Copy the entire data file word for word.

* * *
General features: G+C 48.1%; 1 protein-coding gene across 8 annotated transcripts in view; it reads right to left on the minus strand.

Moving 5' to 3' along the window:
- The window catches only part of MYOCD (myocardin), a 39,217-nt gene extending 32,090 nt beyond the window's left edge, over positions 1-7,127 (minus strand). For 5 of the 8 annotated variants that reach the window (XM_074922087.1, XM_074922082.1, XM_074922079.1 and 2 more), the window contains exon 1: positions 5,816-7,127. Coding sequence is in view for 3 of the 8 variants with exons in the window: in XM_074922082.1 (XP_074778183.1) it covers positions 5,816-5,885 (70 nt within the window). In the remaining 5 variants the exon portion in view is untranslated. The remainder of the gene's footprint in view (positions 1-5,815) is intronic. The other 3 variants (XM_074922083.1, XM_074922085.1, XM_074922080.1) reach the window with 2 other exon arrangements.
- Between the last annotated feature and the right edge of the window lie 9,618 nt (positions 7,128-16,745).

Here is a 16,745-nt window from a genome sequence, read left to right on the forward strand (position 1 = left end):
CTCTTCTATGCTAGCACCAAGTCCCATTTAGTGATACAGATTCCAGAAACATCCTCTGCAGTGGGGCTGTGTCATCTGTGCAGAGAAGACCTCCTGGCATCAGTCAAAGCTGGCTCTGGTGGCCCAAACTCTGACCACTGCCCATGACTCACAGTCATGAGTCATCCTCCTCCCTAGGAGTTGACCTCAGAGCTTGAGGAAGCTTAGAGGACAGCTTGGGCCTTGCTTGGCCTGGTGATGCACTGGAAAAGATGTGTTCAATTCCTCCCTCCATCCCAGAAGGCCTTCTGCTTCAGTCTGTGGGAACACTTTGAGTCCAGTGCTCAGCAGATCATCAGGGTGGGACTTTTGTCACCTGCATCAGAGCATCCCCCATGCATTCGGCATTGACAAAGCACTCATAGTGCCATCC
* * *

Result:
General features: G+C 48.1%; 1 protein-coding gene across 8 annotated transcripts in view; it reads right to left on the minus strand.

Moving 5' to 3' along the window:
- The window catches only part of MYOCD (myocardin), a 39,217-nt gene extending 32,090 nt beyond the window's left edge, over positions 1-7,127 (minus strand). For 5 of the 8 annotated variants that reach the window (XM_074922087.1, XM_074922082.1, XM_074922079.1 and 2 more), the window contains exon 1: positions 5,816-7,127. Coding sequence is in view for 3 of the 8 variants with exons in the window: in XM_074922082.1 (XP_074778183.1) it covers positions 5,816-5,885 (70 nt within the window). In the remaining 5 variants the exon portion in view is untranslated. The remainder of the gene's footprint in view (positions 1-5,815) is intronic. The other 3 variants (XM_074922083.1, XM_074922085.1, XM_074922080.1) reach the window with 2 other exon arrangements.
- Between the last annotated feature and the right edge of the window lie 9,618 nt (positions 7,128-16,745).

Here is a 16,745-nt window from a genome sequence, read left to right on the forward strand (position 1 = left end):
CTCTTCTATGCTAGCACCAAGTCCCATTTAGTGATACAGATTCCAGAAACATCCTCTGCAGTGGGGCTGTGTCATCTGTGCAGAGAAGACCTCCTGGCATCAGTCAAAGCTGGCTCTGGTGGCCCAAACTCTGACCACTGCCCATGACTCACAGTCATGAGTCATCCTCCTCCCTAGGAGTTGACCTCAGAGCTTGAGGAAGCTTAGAGGACAGCTTGGGCCTTGCTTGGCCTGGTGATGCACTGGAAAAGATGTGTTCAATTCCTCCCTCCATCCCAGAAGGCCTTCTGCTTCAGTCTGTGGGAACACTTTGAGTCCAGTGCTCAGCAGATCATCAGGGTGGGACTTTTGTCACCTGCATCAGAGCATCCCCCATGCATTCGGCATTGACAAAGCACTCATAGTGCCATCC